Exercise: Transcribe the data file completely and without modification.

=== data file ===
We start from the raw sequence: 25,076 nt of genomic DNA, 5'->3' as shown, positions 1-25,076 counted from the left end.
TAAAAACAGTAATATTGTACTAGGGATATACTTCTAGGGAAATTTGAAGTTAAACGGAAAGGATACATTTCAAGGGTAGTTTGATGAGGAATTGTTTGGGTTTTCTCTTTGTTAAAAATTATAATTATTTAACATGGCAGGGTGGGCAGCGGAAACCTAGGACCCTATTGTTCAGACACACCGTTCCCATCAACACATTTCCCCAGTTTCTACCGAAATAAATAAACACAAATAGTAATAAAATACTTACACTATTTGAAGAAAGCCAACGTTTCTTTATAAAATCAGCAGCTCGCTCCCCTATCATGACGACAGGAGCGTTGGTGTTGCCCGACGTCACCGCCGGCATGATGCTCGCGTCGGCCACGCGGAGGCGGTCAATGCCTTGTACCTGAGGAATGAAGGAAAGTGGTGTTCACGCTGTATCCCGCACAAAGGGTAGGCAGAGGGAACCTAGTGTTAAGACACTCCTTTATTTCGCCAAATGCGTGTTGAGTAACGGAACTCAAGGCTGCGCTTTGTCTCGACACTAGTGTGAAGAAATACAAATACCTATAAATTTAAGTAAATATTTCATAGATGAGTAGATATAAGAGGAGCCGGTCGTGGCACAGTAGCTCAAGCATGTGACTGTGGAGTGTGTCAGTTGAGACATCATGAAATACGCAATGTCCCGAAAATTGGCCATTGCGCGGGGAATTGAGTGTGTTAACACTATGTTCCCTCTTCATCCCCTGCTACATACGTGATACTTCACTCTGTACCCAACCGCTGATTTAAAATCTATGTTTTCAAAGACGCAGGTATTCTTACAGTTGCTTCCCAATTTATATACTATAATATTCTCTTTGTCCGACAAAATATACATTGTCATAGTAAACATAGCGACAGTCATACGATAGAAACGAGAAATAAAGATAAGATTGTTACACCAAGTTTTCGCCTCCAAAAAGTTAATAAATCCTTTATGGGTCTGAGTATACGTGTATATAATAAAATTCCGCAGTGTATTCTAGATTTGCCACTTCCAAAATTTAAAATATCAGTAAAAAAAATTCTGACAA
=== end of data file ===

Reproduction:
We start from the raw sequence: 25,076 nt of genomic DNA, 5'->3' as shown, positions 1-25,076 counted from the left end.
TAAAAACAGTAATATTGTACTAGGGATATACTTCTAGGGAAATTTGAAGTTAAACGGAAAGGATACATTTCAAGGGTAGTTTGATGAGGAATTGTTTGGGTTTTCTCTTTGTTAAAAATTATAATTATTTAACATGGCAGGGTGGGCAGCGGAAACCTAGGACCCTATTGTTCAGACACACCGTTCCCATCAACACATTTCCCCAGTTTCTACCGAAATAAATAAACACAAATAGTAATAAAATACTTACACTATTTGAAGAAAGCCAACGTTTCTTTATAAAATCAGCAGCTCGCTCCCCTATCATGACGACAGGAGCGTTGGTGTTGCCCGACGTCACCGCCGGCATGATGCTCGCGTCGGCCACGCGGAGGCGGTCAATGCCTTGTACCTGAGGAATGAAGGAAAGTGGTGTTCACGCTGTATCCCGCACAAAGGGTAGGCAGAGGGAACCTAGTGTTAAGACACTCCTTTATTTCGCCAAATGCGTGTTGAGTAACGGAACTCAAGGCTGCGCTTTGTCTCGACACTAGTGTGAAGAAATACAAATACCTATAAATTTAAGTAAATATTTCATAGATGAGTAGATATAAGAGGAGCCGGTCGTGGCACAGTAGCTCAAGCATGTGACTGTGGAGTGTGTCAGTTGAGACATCATGAAATACGCAATGTCCCGAAAATTGGCCATTGCGCGGGGAATTGAGTGTGTTAACACTATGTTCCCTCTTCATCCCCTGCTACATACGTGATACTTCACTCTGTACCCAACCGCTGATTTAAAATCTATGTTTTCAAAGACGCAGGTATTCTTACAGTTGCTTCCCAATTTATATACTATAATATTCTCTTTGTCCGACAAAATATACATTGTCATAGTAAACATAGCGACAGTCATACGATAGAAACGAGAAATAAAGATAAGATTGTTACACCAAGTTTTCGCCTCCAAAAAGTTAATAAATCCTTTATGGGTCTGAGTATACGTGTATATAATAAAATTCCGCAGTGTATTCTAGATTTGCCACTTCCAAAATTTAAAATATCAGTAAAAAAAATTCTGACAA